You probably did get some support to house prices from the credit, and as that wears off house prices may fall off a little bit. We don’t expect house prices to pick up noticeably for a long time. If the recovery continues, I expect home sales to pick up with the labor market.

Michael Feroli, chief U.S. economist at JPMorgan Chase: via Bloomberg

The housing market may be in better shape than this time last year; but, when you look at recent trendsthere are signs of some renewed weakening in home prices. In the past several months we have seen some relatively weak reports across many of the markets we cover. Thirteen MSAs and the two Composites saw their prices drop in March over February. Boston was flat. The National Composite fell by 3.2% compared to the previous quarter and the two Composites are down for the sixth consecutive month. While year-over-year results for the National Composite, 18 of the 20 MSAs and the two Composites improved, the most recent monthly data are not as encouraging. It is especially disappointing that the improvement we saw in sales and starts in March did not find its way to home prices. Now that the tax incentive ended on April 30th, we don’t expect to see a boost in relative demand.

David M. Blitzer, Chairman of theIndex Committee at Standard & Poor’s: via S&P

It will take some time before we are back to more healthy levels for the housing market. We see a very gradual recovery from very depressed levels. The low rates help to support affordability…inventory in general will continue to add downside pressure to prices.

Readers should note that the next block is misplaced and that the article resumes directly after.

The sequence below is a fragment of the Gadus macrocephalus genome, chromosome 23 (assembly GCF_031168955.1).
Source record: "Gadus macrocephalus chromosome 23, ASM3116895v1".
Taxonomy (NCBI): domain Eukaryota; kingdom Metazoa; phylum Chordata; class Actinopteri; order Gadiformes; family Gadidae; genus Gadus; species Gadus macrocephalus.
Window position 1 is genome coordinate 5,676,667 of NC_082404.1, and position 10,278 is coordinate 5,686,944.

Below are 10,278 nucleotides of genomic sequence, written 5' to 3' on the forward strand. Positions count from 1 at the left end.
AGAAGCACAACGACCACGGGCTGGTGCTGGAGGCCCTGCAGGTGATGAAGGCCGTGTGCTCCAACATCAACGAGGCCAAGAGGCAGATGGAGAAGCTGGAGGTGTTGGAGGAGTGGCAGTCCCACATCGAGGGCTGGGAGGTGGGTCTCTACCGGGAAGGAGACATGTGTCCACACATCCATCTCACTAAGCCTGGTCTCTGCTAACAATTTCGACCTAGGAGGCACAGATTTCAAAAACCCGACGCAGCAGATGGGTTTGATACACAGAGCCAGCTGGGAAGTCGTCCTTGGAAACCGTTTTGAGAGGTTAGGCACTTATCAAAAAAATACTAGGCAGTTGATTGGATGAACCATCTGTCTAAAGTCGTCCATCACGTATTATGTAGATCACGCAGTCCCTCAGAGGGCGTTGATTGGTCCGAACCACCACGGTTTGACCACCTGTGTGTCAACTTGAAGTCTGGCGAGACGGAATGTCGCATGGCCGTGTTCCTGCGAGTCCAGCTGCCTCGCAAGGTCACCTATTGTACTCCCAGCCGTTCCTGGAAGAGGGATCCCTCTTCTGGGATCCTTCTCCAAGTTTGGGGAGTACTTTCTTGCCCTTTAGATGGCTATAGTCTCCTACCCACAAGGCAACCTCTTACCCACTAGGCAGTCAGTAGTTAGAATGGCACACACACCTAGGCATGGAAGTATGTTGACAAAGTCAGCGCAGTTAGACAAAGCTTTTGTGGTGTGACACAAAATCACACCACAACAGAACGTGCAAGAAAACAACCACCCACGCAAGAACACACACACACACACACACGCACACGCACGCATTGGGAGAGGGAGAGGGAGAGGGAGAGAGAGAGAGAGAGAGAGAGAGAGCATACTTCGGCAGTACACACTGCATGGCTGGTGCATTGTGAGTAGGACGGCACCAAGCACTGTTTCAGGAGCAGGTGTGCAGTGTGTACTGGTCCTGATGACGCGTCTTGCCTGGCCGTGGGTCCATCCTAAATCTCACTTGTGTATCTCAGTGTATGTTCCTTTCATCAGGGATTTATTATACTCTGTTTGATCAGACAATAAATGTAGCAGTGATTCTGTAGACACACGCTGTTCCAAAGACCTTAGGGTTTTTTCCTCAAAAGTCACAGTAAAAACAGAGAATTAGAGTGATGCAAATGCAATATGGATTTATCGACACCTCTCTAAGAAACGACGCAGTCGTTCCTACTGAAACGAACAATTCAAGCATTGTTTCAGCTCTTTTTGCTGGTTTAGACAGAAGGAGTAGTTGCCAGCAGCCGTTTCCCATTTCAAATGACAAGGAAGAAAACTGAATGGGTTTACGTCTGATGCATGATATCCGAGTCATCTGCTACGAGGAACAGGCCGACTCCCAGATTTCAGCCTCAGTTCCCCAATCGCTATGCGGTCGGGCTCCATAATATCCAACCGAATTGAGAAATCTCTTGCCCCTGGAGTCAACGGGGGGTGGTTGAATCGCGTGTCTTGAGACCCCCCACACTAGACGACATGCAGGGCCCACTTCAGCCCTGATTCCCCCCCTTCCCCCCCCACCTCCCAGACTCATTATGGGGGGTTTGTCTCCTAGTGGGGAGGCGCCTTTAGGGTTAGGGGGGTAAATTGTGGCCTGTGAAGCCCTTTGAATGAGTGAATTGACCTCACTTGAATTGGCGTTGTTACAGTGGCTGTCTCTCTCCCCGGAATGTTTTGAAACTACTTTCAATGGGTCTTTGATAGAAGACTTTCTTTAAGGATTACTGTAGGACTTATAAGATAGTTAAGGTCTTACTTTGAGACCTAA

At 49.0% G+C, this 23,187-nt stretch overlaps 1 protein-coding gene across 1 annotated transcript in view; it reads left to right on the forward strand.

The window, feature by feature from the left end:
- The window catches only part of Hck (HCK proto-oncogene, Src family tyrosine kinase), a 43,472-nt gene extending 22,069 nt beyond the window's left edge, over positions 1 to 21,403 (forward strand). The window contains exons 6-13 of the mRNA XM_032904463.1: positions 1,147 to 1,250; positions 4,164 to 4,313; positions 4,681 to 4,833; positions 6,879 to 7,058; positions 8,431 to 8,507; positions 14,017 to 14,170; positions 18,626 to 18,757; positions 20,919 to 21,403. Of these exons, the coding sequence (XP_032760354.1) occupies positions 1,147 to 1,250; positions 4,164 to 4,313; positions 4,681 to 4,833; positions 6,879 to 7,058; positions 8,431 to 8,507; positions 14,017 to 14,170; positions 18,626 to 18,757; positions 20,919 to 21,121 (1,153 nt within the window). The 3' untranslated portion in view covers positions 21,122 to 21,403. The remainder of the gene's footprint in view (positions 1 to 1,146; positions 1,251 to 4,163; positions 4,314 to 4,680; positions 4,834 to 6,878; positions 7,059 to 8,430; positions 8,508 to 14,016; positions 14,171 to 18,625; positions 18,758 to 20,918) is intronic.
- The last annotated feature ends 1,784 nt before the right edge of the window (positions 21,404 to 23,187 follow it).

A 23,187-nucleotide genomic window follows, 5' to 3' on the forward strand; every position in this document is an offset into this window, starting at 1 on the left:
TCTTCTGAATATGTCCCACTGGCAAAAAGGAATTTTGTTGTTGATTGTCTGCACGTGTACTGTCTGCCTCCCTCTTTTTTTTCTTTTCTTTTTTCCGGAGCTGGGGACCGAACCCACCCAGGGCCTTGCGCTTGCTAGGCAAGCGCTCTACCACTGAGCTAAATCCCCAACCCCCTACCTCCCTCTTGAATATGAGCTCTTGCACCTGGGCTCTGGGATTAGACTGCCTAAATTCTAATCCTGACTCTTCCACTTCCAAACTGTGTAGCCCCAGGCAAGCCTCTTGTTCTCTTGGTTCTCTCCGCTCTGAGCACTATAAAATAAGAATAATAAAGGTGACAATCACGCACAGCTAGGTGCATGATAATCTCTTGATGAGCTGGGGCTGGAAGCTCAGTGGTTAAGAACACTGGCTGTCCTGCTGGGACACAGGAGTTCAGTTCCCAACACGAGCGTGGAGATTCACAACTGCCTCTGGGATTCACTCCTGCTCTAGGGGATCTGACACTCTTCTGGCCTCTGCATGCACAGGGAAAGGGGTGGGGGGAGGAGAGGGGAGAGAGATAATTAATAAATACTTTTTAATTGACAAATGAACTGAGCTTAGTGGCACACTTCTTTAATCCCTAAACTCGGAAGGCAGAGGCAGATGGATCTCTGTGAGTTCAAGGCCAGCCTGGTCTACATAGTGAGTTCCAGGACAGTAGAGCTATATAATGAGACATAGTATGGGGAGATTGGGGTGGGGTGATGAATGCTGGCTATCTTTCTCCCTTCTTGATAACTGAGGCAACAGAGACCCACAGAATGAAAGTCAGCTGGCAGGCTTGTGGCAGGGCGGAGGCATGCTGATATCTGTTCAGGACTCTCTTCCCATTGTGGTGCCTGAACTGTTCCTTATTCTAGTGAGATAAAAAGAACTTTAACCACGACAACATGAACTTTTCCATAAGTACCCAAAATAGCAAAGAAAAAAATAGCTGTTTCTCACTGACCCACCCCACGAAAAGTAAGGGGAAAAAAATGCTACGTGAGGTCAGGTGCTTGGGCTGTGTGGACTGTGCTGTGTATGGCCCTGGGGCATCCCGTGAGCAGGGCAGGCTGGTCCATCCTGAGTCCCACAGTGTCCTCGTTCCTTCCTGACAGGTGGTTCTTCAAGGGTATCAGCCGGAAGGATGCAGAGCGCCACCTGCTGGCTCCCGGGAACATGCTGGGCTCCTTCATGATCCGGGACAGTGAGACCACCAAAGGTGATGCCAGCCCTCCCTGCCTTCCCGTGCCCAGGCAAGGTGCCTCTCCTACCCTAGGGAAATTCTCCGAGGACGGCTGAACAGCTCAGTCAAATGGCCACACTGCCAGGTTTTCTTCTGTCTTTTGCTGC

Harm Bandholz, chief U.S. economist at UniCredit Group in New York, had projected sales would rise to a 5.7 million rate for Monday’s home-purchase data: via Bloomberg

… the credit marketsThis is a quintessential liquidity crisis. It’s not inconceivable to imagine a situation where the markets behave so poorly, the liquidity behaves so badly, and risk-tolerance just evaporates that — particularly in Europe — consumers contract, businesses stop hiring and stop investing, and economic activity halts.

William Cunningham, head of credit strategies and fixed-income research at Boston-based State Street Corp, $2 trillion AUM: via Bloomberg

We’re seeing risk aversion intensifying, as well as a widening of risk aversion across asset classes. That raises concern over counterparty risk and is pushing rates higher in the interbank market.

Peter Chatwell, interest-rate strategist, Credit Agricole, London: via Bloomberg